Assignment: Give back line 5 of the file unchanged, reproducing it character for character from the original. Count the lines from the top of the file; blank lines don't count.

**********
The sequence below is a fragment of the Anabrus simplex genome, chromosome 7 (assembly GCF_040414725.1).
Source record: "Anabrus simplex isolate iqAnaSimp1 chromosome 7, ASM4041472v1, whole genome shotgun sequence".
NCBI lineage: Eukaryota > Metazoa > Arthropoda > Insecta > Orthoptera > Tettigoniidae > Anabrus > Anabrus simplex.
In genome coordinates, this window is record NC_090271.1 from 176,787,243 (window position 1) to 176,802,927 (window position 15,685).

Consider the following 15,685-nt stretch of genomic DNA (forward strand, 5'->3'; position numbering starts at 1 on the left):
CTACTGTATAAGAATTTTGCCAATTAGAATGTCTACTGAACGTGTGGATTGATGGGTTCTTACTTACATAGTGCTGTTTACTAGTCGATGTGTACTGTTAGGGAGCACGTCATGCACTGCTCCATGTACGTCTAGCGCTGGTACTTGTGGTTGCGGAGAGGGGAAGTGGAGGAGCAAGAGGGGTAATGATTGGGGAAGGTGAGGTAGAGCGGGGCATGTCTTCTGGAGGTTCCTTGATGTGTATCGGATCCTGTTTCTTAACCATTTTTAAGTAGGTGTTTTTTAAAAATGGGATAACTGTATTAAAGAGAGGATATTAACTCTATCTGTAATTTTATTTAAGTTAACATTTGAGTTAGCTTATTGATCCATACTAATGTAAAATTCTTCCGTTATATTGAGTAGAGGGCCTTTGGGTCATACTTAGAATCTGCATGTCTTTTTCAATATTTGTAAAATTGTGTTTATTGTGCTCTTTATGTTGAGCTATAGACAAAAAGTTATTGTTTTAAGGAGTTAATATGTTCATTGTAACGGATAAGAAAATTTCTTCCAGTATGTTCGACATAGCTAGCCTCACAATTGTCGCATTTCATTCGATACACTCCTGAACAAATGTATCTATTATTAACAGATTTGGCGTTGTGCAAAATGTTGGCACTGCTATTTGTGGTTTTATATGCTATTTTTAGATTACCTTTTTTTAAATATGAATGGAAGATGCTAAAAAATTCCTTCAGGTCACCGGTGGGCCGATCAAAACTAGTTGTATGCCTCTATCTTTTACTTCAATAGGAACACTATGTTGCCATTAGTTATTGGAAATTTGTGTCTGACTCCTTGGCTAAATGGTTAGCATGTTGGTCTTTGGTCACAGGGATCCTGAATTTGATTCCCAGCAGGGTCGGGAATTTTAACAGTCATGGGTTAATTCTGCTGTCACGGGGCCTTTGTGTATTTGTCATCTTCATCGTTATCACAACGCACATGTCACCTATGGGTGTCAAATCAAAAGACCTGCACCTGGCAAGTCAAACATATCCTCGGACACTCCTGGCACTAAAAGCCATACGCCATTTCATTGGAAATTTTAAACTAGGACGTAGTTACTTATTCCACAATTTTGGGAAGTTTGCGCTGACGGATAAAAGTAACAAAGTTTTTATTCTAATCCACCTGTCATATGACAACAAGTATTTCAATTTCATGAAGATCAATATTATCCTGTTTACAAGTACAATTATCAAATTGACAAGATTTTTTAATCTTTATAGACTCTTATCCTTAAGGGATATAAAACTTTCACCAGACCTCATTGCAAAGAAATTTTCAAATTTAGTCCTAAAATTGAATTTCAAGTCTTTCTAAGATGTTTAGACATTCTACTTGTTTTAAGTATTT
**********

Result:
Consider the following 15,685-nt stretch of genomic DNA (forward strand, 5'->3'; position numbering starts at 1 on the left):